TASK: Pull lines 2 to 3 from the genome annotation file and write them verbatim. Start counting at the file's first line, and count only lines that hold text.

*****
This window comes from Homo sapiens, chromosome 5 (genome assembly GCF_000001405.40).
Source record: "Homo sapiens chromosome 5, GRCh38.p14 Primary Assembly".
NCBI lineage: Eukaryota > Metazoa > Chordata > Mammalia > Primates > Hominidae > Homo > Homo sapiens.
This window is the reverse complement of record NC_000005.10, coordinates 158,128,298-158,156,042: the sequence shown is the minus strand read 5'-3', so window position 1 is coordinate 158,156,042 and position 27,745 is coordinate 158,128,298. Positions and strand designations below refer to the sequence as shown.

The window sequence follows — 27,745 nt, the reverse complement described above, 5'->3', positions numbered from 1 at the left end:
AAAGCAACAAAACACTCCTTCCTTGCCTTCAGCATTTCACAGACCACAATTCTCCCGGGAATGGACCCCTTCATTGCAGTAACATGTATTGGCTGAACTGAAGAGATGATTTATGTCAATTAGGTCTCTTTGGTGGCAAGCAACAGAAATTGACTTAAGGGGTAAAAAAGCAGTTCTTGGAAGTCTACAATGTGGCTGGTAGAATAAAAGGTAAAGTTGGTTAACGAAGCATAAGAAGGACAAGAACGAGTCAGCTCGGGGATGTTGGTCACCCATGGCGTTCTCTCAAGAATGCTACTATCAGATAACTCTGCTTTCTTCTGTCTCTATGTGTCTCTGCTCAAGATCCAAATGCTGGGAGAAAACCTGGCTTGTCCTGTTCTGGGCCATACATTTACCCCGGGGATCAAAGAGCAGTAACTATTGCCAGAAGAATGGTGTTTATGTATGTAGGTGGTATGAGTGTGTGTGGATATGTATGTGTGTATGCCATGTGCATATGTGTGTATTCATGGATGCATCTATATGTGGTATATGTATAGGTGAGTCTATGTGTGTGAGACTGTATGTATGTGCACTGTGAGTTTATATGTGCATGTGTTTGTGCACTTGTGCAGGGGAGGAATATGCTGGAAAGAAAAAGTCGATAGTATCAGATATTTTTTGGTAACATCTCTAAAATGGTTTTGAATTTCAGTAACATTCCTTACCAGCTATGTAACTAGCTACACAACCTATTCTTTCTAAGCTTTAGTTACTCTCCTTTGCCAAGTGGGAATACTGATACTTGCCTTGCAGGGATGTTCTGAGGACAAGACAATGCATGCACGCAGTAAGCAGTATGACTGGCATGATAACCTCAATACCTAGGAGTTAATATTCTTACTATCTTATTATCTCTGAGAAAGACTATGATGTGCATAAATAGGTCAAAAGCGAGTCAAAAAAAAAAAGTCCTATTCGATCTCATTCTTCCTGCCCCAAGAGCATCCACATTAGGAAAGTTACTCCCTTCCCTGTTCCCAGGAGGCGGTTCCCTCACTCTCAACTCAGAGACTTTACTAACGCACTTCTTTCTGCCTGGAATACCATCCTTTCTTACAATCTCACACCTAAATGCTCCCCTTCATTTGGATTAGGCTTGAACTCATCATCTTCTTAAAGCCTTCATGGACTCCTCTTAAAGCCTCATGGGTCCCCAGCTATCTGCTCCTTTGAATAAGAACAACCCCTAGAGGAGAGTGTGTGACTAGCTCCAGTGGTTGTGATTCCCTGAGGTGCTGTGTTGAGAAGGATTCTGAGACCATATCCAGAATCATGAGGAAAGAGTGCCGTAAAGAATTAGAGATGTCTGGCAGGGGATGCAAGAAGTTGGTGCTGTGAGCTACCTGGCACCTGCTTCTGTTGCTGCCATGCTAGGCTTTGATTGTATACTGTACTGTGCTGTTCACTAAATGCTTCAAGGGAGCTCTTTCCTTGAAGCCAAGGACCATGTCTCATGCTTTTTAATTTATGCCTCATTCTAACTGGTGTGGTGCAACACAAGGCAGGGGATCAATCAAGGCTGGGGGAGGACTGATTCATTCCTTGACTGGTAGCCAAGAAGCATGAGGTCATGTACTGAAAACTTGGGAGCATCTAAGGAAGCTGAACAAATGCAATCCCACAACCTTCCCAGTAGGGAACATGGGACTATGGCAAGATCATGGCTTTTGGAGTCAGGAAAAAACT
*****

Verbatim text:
Source record: "Homo sapiens chromosome 5, GRCh38.p14 Primary Assembly".
NCBI lineage: Eukaryota > Metazoa > Chordata > Mammalia > Primates > Hominidae > Homo > Homo sapiens.